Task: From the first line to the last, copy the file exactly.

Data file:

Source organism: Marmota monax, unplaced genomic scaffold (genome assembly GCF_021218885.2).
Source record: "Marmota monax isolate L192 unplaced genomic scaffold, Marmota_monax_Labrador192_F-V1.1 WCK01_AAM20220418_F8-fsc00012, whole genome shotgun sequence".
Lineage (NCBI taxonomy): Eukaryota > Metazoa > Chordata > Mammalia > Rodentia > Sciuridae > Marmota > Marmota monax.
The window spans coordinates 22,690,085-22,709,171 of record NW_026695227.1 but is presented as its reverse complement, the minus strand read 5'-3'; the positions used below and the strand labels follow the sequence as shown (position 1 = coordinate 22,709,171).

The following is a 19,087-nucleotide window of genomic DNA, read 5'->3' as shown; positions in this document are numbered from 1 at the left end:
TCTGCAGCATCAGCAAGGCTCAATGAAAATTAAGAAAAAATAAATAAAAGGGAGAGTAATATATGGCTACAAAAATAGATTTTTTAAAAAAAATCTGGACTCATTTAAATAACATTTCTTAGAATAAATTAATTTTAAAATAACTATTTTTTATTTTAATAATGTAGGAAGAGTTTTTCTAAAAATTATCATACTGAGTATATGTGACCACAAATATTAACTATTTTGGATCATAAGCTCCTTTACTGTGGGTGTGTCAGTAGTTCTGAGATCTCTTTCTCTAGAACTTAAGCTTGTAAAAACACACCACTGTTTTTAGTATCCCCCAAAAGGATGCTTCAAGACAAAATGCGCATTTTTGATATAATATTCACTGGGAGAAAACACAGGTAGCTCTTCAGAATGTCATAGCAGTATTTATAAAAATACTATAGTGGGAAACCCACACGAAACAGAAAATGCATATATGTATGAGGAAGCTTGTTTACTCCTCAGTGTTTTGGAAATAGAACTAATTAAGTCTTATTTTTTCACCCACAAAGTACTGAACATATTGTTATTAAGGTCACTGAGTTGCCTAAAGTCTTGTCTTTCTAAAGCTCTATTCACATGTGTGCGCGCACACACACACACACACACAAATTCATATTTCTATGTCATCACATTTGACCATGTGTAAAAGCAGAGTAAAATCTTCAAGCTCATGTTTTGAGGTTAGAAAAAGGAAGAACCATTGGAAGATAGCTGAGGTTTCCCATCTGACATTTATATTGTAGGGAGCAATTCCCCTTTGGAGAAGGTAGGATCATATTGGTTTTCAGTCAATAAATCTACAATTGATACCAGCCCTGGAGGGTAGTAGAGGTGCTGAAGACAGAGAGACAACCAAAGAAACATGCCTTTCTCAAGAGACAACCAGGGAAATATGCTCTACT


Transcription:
Source organism: Marmota monax, unplaced genomic scaffold (genome assembly GCF_021218885.2).
Source record: "Marmota monax isolate L192 unplaced genomic scaffold, Marmota_monax_Labrador192_F-V1.1 WCK01_AAM20220418_F8-fsc00012, whole genome shotgun sequence".
Lineage (NCBI taxonomy): Eukaryota > Metazoa > Chordata > Mammalia > Rodentia > Sciuridae > Marmota > Marmota monax.
The window spans coordinates 22,690,085-22,709,171 of record NW_026695227.1 but is presented as its reverse complement, the minus strand read 5'-3'; the positions used below and the strand labels follow the sequence as shown (position 1 = coordinate 22,709,171).

The following is a 19,087-nucleotide window of genomic DNA, read 5'->3' as shown; positions in this document are numbered from 1 at the left end:
TCTGCAGCATCAGCAAGGCTCAATGAAAATTAAGAAAAAATAAATAAAAGGGAGAGTAATATATGGCTACAAAAATAGATTTTTTAAAAAAAATCTGGACTCATTTAAATAACATTTCTTAGAATAAATTAATTTTAAAATAACTATTTTTTATTTTAATAATGTAGGAAGAGTTTTTCTAAAAATTATCATACTGAGTATATGTGACCACAAATATTAACTATTTTGGATCATAAGCTCCTTTACTGTGGGTGTGTCAGTAGTTCTGAGATCTCTTTCTCTAGAACTTAAGCTTGTAAAAACACACCACTGTTTTTAGTATCCCCCAAAAGGATGCTTCAAGACAAAATGCGCATTTTTGATATAATATTCACTGGGAGAAAACACAGGTAGCTCTTCAGAATGTCATAGCAGTATTTATAAAAATACTATAGTGGGAAACCCACACGAAACAGAAAATGCATATATGTATGAGGAAGCTTGTTTACTCCTCAGTGTTTTGGAAATAGAACTAATTAAGTCTTATTTTTTCACCCACAAAGTACTGAACATATTGTTATTAAGGTCACTGAGTTGCCTAAAGTCTTGTCTTTCTAAAGCTCTATTCACATGTGTGCGCGCACACACACACACACACACAAATTCATATTTCTATGTCATCACATTTGACCATGTGTAAAAGCAGAGTAAAATCTTCAAGCTCATGTTTTGAGGTTAGAAAAAGGAAGAACCATTGGAAGATAGCTGAGGTTTCCCATCTGACATTTATATTGTAGGGAGCAATTCCCCTTTGGAGAAGGTAGGATCATATTGGTTTTCAGTCAATAAATCTACAATTGATACCAGCCCTGGAGGGTAGTAGAGGTGCTGAAGACAGAGAGACAACCAAAGAAACATGCCTTTCTCAAGAGACAACCAGGGAAATATGCTCTACT